In our previous installment, we discussed the costs incurred with physician vacancies. If you missed it, find it here. In today’s ultra-competitive physician recruitment environment, the old axiom “Time is Money” is more relevant than ever. Depending on the specialty, a physician vacancy can result in over $150,000 per month in lost revenue.
In addition to lost revenue, recruitment costs to source, interview, and hire a new physician can also quickly add up. It has been established that from the time a position becomes vacant until a new physician signs a contract, internal costs incurred by a healthcare organization can easily reach $250,000 or more (including sign-on bonuses and relocation expenses). With that amount of money at stake, it is vital to benchmark your recruitment processes to identify weaknesses and inefficiencies and strive for continuous improvement.
Always Track These Physician Recruitment Metrics
At a minimum, every healthcare organization should track the following physician recruitment metrics:
- Time to Fill/Time to Hire
- Cost per Hire
- Physician Sourcing Statistics
- Number of Interviews to Hire
- Acceptance Rate Percentage
- Physician Retention Rates
If any of these data points are not available to your administrative team, it is difficult to gauge the effectiveness of your entire recruitment process. The good news is that the data is readily available in our digital world and easy to collate into actionable reporting.
1. Time to Fill/Time to Hire
It is essential to differentiate time-to-fill rates versus your time-to-hire, as they are often confused or used interchangeably. Both are important indicators of physician recruiting efficiency but tell a different story.
- Time to Fill – This indicator measures the total number of days it takes from the moment a job vacancy is posted to when an offer is accepted. Clearly, this metric indicates how effective your search was, but with a physician search, it doesn’t tell the whole story. Hence, the need for more data. If you’re curious, you can find Jackson Physician Search’s average time to fill for several specialties by using our physician recruitment ROI calculator.
- Time to Hire – As you know, the time between a physician accepting an offer until he or she begins seeing patients is measured in months, not days. Your time-to-hire metric should track when a candidate enters your pipeline until the first day on the job. Having this data available provides a better picture of your accumulated costs, which can then be used to track recruitment ROI.
2. Physician Cost Per Hire
Throughout the recruitment process, costs are accumulating. If you’re conducting the physician search in-house, you’re likely advertising the physician job ad across several physician job boards. If you’ve enlisted the support of a physician recruitment firm like Jackson Physician Search, you’re likely incurring recruiter fees. Tracking and keeping all of these costs visible to the team is one way to ensure everyone understands the importance of acting with sense of urgency.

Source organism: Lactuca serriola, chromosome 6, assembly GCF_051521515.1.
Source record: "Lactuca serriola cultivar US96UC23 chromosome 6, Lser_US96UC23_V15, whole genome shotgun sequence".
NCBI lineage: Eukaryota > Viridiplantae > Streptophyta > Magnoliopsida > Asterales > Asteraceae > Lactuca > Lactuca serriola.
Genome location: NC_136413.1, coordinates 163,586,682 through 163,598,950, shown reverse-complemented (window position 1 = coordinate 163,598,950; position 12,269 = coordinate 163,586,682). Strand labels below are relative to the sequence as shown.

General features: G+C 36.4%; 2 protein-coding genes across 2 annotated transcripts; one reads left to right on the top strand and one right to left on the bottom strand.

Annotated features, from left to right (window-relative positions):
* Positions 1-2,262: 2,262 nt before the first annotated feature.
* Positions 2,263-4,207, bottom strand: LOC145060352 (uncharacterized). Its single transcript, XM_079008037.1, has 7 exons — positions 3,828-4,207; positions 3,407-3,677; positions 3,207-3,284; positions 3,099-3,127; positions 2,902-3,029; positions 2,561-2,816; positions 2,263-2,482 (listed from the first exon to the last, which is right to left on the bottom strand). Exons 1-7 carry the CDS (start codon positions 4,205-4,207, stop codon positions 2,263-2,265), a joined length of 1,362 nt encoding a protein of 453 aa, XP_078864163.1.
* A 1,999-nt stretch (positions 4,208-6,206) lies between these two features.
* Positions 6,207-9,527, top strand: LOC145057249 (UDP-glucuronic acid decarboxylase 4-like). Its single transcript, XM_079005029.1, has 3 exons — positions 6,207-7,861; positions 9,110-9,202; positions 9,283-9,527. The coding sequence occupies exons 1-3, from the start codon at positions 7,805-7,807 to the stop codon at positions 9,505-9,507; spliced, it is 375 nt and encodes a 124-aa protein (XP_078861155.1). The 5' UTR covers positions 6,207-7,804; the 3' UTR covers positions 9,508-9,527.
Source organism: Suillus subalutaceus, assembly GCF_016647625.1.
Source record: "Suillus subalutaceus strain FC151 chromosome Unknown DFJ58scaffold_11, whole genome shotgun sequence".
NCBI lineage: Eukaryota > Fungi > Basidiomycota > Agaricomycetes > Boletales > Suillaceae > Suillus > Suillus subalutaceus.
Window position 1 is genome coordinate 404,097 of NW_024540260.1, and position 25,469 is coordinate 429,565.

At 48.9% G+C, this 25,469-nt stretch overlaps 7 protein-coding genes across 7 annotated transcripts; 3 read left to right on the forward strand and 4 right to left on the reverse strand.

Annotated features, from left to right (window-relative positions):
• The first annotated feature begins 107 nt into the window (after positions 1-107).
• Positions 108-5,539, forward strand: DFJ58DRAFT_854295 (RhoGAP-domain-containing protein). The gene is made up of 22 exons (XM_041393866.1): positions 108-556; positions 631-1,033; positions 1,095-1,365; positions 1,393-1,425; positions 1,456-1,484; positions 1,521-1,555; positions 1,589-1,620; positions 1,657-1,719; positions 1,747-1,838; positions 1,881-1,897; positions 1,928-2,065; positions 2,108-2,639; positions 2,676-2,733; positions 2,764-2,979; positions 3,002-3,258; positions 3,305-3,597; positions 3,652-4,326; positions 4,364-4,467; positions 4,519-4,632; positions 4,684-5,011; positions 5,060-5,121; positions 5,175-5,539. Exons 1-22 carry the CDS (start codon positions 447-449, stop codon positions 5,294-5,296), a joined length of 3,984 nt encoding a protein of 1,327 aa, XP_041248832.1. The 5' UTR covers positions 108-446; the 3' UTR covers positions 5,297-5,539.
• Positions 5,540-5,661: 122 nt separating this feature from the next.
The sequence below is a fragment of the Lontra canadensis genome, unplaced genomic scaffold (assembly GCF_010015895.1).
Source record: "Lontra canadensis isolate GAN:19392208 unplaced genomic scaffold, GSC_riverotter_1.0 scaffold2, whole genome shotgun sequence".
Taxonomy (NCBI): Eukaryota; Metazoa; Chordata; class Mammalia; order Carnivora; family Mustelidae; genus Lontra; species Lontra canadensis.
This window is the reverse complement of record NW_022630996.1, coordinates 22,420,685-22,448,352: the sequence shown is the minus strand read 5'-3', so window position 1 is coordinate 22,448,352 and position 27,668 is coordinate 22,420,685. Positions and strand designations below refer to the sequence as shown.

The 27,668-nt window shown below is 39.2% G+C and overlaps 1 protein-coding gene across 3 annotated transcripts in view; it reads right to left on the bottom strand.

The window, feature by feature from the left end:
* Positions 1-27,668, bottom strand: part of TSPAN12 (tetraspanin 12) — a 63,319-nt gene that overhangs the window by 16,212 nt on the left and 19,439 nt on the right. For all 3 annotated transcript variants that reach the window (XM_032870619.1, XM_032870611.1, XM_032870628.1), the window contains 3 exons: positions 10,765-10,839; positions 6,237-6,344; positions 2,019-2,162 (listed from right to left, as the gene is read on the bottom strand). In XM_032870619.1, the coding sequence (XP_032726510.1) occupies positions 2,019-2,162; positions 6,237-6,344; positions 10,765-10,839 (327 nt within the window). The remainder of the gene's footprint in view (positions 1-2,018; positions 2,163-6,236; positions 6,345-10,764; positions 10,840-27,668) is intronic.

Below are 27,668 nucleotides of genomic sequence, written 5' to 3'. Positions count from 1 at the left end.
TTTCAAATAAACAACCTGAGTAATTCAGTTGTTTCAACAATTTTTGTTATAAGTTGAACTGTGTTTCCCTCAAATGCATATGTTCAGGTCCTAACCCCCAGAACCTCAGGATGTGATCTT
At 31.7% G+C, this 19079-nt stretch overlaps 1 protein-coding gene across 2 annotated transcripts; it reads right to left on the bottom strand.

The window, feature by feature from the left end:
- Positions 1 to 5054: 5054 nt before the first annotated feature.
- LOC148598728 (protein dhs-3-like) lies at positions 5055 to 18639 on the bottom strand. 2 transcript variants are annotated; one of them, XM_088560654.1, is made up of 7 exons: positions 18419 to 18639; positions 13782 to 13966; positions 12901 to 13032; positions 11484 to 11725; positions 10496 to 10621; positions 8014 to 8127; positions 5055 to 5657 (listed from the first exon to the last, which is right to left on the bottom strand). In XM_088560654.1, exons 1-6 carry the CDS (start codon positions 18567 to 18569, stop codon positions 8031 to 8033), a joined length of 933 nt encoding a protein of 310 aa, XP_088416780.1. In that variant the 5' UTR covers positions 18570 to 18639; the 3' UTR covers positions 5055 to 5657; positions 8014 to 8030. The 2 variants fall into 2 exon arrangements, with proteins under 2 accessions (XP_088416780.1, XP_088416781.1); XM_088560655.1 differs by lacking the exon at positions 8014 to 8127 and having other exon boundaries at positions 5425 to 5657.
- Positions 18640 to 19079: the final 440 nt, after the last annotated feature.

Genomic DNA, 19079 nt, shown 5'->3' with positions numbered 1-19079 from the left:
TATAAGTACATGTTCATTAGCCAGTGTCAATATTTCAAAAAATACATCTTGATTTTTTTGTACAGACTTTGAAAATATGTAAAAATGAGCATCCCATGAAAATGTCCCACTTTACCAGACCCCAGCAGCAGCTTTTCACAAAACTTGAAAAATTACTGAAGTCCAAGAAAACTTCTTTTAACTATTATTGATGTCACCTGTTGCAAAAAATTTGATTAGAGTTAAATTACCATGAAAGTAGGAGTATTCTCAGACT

3. Physician Sourcing Statistics
You can make sure the dollars you are spending in a physician search are not misplaced by tracking the effectiveness of the sources you are using. By now, your organization should be fully invested in a digital recruitment strategy. Simply put, physicians are no different than most in that they are digitally connected to their world. As many as 94% of all physicians use their cellphones for professional reasons, and 91% of them prefer to receive job notifications via email or text over direct mail and cold calls. Reliance on direct mail campaigns to source your next physician hire is ineffective. By closely studying which methods are actually bringing in candidates, you can make more informed decisions about the best use of your recruitment dollars.
4. Number of Interviews to Hire
One metric that is often overlooked but paints a very clear picture of recruiting efficiency is the number of interviews to hire. How many interviews does it take with a candidate before you decide to present an offer? Or better yet, how many different people does an individual have to meet with? One of the keys to developing an efficient process is making sure that the key decision-makers are available to participate. You will find a correlation between higher costs per hire and a high number of interviews, which should provide enough motivation to find ways to improve that process. Estimates show that reducing interview-to-hire ratios from 5:1 to 3:1 can save a healthcare organization $18,000. Additionally, in our recent research, we learned that only 27% of physician respondents decided to accept an employment offer after one on-site interview, so it is vital to make that first impression, a powerful one.
5. Acceptance Rate Percentage